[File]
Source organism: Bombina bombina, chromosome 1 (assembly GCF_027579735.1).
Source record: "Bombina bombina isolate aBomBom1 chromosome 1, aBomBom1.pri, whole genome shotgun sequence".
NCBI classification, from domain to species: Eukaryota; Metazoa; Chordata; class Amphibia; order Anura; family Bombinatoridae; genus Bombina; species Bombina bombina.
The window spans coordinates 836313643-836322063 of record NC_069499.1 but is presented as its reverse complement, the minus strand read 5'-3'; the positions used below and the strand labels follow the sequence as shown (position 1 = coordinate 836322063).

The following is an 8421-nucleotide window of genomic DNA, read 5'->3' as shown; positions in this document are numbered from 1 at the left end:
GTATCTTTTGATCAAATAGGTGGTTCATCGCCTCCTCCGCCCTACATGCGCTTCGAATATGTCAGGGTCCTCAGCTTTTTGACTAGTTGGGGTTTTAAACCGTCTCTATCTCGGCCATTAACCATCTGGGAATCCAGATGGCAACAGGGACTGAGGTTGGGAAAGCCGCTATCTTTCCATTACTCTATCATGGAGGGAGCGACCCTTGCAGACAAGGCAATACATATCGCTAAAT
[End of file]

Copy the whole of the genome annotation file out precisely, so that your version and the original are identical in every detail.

Source organism: Bombina bombina, chromosome 1 (assembly GCF_027579735.1).
Source record: "Bombina bombina isolate aBomBom1 chromosome 1, aBomBom1.pri, whole genome shotgun sequence".
NCBI classification, from domain to species: Eukaryota; Metazoa; Chordata; class Amphibia; order Anura; family Bombinatoridae; genus Bombina; species Bombina bombina.
The window spans coordinates 836313643-836322063 of record NC_069499.1 but is presented as its reverse complement, the minus strand read 5'-3'; the positions used below and the strand labels follow the sequence as shown (position 1 = coordinate 836322063).

The following is an 8421-nucleotide window of genomic DNA, read 5'->3' as shown; positions in this document are numbered from 1 at the left end:
GTATCTTTTGATCAAATAGGTGGTTCATCGCCTCCTCCGCCCTACATGCGCTTCGAATATGTCAGGGTCCTCAGCTTTTTGACTAGTTGGGGTTTTAAACCGTCTCTATCTCGGCCATTAACCATCTGGGAATCCAGATGGCAACAGGGACTGAGGTTGGGAAAGCCGCTATCTTTCCATTACTCTATCATGGAGGGAGCGACCCTTGCAGACAAGGCAATACATATCGCTAAAT